For more information on the breed and more great photos of Stabyhouns, check out Klass and Esther's website: http://www.fanitheidehiem.nl/en/









Happy 14th Birthday Souris-Manon!!

Mon, 2014-02-10 05:05
Souris-Manon (Grau Geist's Let R Rip Du Souris) is 14 years young!! 


 So here's to:14 years of growing up

14 years of chillaxing with her buddies

14 years of play

14 years of sunbeams



14 years of wear and tear

14 years of running





14 seasons of pointing sharptailed grouse
and woodcock
and ruffed grouse 
and huns

and snipe
and pheasants



14 years of backing



and of being backed



14 years of victory rolls


14 seasons of fetching waterfowl
and upland birds





And above all,  14 years of putting a smile on our faces



So here's to many more 


Happy Birthday Souris!




Breed of the Week: The Stabyhoun

Wed, 2014-01-29 03:38

Friesland is a northern province of the Netherlands. Several breeds of domestic animals were developed there including the Friesian cow, the Friesian horse and two breeds of gundogs, the Wetterhoun—a type of water dog—and the Frisian Pointing Dog, better known as the Stabyhoun.

HISTORY
The Stabyhoun is another local variant of the widely-distributed longhaired pointing dogs found throughout much of northwestern Europe. It is probably related to other pointing breeds from nearby regions, such as the Drentsche Patrijshond and the Small Munsterlander, but was often crossed with the Wetterhoun, a retrieving breed developed in the same area. When foreign hunting breeds were introduced to Friesland from Germany, France and the UK around the turn of the 20th century, the Stabyhoun was more or less abandoned by hunters. 
But the breed managed to hang on as a mole catcher. Moles were, and still are, considered a pest in the region, so catching them was helpful to farmers. Around the turn of the 20th century, a market was created for the mole’s velvet-like pelts which were used to make coats and other articles of clothing. Due to their small size, Stabyhouns were carried in the baskets of bicycles, and since they had a keen sense of smell and were eager hunters, their owners would take them from farm to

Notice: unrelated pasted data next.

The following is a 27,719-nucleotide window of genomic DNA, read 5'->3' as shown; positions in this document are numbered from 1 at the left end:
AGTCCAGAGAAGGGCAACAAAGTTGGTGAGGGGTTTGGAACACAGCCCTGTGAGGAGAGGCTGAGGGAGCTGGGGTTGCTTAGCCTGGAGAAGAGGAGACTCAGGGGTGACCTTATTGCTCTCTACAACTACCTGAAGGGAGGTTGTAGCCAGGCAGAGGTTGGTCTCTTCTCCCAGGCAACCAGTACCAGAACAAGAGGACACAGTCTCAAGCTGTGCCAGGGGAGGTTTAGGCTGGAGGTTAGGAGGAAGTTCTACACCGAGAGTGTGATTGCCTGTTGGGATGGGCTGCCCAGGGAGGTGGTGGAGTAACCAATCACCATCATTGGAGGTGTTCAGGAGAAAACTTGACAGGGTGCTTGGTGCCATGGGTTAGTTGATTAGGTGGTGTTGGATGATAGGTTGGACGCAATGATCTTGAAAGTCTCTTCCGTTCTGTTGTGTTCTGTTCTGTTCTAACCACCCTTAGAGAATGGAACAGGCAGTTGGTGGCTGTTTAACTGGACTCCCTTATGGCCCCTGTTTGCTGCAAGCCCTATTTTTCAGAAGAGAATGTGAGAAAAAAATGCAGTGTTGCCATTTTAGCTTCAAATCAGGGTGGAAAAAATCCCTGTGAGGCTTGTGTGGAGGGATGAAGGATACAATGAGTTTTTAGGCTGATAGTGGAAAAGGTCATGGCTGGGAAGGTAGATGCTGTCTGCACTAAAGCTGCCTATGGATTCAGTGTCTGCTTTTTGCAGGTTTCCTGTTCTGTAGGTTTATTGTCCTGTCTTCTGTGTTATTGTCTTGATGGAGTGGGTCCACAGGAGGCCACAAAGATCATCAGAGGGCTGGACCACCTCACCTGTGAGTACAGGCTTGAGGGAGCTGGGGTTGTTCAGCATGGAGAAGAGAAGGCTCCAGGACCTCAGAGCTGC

farm to earn extra income catching moles.

In 1942 the Stabyhoun and Wetterhoun were recognized by the Dutch Kennel Club and a breed club, the Nederlandse Vereniging voor Stabijen Wetterhoun (Dutch Stabyhoun and Wetterhoun Association) was formed in 1947. Today the Stabyhoun is still fairly rare in the Netherlands, but its population is said to be increasing. There are also breeders in Sweden, Norway, Denmark, Finland, the US and Canada. A few owners do participate in retrieving type tests sanctioned by the breed club in the Netherlands, and I have heard reports of a hunter or two in Norway and Sweden who may use their Stabyhouns as pointers. But most agree that the FCI’s Group 7 may not be a perfect fit for the breed. 
Hanneke Dijkman, the secretary of the hunting and working committee of the Stabyhoun and Wetterhoun club in the Netherlands, explained that most Stabyhouns are simply pets.
It’s correct there are only a few people who hunt with a Staby or do hunting tests. I’m one of them. The people who do hunt with them are pleased with the dog’s performance, but they are mainly used for retrieving work. The main reason the Staby is not used for hunting is because a lot of people and breeders see it as a family dog; a nice dog to lay on the couch. People are not willing anymore to spend a lot of time to train a dog. Field trials require a lot of training and time, and everybody is too busy today. MY VIEW
I have only seen about a half dozen Stabyhouns, most of them in the Netherlands. They were all great-looking, lively dogs, much loved by their owners. But they were pets, and none were used for any form of hunting.

We did manage to set up a photo session with a Stabyhoun near the town of Poortugaal and it was a lot of fun. The dog, a handsome young male, greeted us with a wagging tail and an eager look in its eye. Our friends who had arranged the meeting brought a few pigeons to see if we could get the dog to point.
The dog’s owner is not a hunter, but she was eager to see if her dog was interested in the birds. And he was. In fact, he was very interested. But despite our best efforts, he did not point them and seemed just like any other high-energy dog blowing off steam in the field. I got some great shots of the dog and was very happy to see a Staby in the field. But what I saw only reinforced the idea that the FCI’s pointing dog group may not really be the best place for the breed. It might be better off in Group 8 for retrieving, flushing and water dogs.
Even so, it is clear that for all intents and purposes the Stabyhoun is no longer a hunting breed. Its small size, once prized by mole catchers, is a now seen as an asset for families with small children, or people living in smaller houses or apartments. Its lively, friendly temperament makes it a great companion, and its athletic build and eager-to-please attitude makes it a good candidate for activities such as flyball and agility.